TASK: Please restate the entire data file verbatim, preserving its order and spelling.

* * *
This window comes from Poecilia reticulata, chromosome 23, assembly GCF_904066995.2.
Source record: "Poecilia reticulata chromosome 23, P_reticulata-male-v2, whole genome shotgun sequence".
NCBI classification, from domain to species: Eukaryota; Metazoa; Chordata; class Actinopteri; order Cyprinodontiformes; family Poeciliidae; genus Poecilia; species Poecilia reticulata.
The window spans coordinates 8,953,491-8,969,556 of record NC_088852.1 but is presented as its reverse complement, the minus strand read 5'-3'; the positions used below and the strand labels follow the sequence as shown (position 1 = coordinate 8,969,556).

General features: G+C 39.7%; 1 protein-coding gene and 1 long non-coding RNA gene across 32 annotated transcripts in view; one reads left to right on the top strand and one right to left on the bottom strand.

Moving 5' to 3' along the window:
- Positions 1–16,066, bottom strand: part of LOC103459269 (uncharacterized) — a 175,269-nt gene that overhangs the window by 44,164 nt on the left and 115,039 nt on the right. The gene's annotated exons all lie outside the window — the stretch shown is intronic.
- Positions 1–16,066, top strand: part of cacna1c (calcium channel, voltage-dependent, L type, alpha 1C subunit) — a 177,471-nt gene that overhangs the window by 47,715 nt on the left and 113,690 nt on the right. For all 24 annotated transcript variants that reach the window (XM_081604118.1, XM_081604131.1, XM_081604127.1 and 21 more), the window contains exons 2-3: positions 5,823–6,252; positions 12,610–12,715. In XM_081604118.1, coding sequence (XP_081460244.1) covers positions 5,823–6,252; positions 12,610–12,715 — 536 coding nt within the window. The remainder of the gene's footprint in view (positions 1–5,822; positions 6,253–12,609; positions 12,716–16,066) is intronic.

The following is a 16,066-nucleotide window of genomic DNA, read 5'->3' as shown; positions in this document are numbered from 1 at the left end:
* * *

This window comes from Poecilia reticulata, chromosome 23, assembly GCF_904066995.2.
Source record: "Poecilia reticulata chromosome 23, P_reticulata-male-v2, whole genome shotgun sequence".
NCBI classification, from domain to species: Eukaryota; Metazoa; Chordata; class Actinopteri; order Cyprinodontiformes; family Poeciliidae; genus Poecilia; species Poecilia reticulata.
The window spans coordinates 8,953,491-8,969,556 of record NC_088852.1 but is presented as its reverse complement, the minus strand read 5'-3'; the positions used below and the strand labels follow the sequence as shown (position 1 = coordinate 8,969,556).

General features: G+C 39.7%; 1 protein-coding gene and 1 long non-coding RNA gene across 32 annotated transcripts in view; one reads left to right on the top strand and one right to left on the bottom strand.

Moving 5' to 3' along the window:
- Positions 1–16,066, bottom strand: part of LOC103459269 (uncharacterized) — a 175,269-nt gene that overhangs the window by 44,164 nt on the left and 115,039 nt on the right. The gene's annotated exons all lie outside the window — the stretch shown is intronic.
- Positions 1–16,066, top strand: part of cacna1c (calcium channel, voltage-dependent, L type, alpha 1C subunit) — a 177,471-nt gene that overhangs the window by 47,715 nt on the left and 113,690 nt on the right. For all 24 annotated transcript variants that reach the window (XM_081604118.1, XM_081604131.1, XM_081604127.1 and 21 more), the window contains exons 2-3: positions 5,823–6,252; positions 12,610–12,715. In XM_081604118.1, coding sequence (XP_081460244.1) covers positions 5,823–6,252; positions 12,610–12,715 — 536 coding nt within the window. The remainder of the gene's footprint in view (positions 1–5,822; positions 6,253–12,609; positions 12,716–16,066) is intronic.

The following is a 16,066-nucleotide window of genomic DNA, read 5'->3' as shown; positions in this document are numbered from 1 at the left end: